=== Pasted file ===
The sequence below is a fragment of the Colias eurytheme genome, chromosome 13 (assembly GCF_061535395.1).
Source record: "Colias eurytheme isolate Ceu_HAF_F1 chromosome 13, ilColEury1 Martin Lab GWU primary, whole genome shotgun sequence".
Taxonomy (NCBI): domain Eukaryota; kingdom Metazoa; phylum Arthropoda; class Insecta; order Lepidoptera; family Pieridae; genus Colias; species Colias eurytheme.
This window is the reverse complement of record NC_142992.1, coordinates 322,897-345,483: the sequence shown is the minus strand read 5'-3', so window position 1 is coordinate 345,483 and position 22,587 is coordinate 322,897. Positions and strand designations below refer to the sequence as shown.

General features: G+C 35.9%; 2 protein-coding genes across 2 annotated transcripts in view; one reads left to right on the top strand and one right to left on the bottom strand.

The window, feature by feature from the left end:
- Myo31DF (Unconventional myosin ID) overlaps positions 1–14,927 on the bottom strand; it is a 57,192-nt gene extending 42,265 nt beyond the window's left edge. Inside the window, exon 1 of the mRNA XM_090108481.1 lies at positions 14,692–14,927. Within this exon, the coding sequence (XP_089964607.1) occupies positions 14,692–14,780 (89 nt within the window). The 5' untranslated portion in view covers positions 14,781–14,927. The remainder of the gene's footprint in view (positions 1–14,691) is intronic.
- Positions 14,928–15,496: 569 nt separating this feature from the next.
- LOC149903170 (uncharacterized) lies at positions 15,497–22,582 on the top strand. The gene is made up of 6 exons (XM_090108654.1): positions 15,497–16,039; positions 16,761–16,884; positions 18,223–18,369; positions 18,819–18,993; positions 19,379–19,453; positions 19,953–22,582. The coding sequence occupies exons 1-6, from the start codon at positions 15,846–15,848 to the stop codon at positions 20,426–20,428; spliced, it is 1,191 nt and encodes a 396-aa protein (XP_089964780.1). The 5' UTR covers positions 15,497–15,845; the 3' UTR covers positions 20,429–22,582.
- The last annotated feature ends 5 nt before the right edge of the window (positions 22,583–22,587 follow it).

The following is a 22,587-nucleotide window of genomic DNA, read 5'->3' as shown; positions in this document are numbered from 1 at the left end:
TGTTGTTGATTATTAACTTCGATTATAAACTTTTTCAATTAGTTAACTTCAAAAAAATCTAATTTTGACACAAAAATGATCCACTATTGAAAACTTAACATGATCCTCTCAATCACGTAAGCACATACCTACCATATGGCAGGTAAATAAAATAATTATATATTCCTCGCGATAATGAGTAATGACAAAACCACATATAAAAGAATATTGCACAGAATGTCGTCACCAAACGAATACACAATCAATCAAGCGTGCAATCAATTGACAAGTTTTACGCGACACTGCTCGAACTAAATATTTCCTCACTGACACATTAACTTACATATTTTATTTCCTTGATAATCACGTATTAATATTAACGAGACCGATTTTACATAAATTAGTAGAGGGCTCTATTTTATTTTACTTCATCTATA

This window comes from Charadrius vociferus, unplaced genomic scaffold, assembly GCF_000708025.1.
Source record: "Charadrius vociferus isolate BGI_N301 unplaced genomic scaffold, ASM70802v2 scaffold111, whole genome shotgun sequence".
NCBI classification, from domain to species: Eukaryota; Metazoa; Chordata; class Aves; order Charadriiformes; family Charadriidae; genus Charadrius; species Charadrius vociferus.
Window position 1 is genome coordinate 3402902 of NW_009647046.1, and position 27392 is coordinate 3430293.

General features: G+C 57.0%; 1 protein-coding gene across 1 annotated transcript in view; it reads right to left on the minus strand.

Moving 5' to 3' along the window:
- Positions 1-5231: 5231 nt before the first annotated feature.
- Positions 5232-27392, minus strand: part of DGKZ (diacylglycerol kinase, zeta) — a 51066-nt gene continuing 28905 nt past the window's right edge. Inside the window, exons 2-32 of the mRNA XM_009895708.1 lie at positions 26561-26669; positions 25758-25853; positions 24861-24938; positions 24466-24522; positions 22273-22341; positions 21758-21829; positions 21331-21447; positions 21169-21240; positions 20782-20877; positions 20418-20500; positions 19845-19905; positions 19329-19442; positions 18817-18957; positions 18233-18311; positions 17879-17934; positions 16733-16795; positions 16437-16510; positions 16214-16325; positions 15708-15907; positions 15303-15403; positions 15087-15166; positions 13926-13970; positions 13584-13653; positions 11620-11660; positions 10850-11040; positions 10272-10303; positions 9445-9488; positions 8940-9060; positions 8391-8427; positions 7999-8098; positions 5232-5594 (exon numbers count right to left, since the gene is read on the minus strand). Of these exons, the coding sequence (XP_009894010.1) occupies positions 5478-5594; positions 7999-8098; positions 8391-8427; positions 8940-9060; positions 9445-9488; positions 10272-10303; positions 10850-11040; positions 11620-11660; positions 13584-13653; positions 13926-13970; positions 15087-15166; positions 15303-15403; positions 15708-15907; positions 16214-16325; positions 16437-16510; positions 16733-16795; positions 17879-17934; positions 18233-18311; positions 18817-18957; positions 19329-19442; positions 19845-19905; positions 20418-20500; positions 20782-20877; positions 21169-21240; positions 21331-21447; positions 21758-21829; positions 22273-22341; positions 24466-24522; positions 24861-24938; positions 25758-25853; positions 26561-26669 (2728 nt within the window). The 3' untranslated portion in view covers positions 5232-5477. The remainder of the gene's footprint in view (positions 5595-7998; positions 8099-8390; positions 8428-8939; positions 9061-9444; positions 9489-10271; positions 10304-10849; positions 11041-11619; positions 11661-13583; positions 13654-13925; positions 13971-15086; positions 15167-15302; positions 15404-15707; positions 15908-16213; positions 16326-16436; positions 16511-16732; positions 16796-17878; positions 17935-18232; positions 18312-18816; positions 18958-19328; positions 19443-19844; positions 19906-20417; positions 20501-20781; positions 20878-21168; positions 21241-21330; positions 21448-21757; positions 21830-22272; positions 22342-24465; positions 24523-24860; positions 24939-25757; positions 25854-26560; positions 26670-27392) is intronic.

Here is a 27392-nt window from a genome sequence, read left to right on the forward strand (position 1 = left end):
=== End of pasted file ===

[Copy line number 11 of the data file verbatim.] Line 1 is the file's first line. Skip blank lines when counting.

The following is a 22,587-nucleotide window of genomic DNA, read 5'->3' as shown; positions in this document are numbered from 1 at the left end: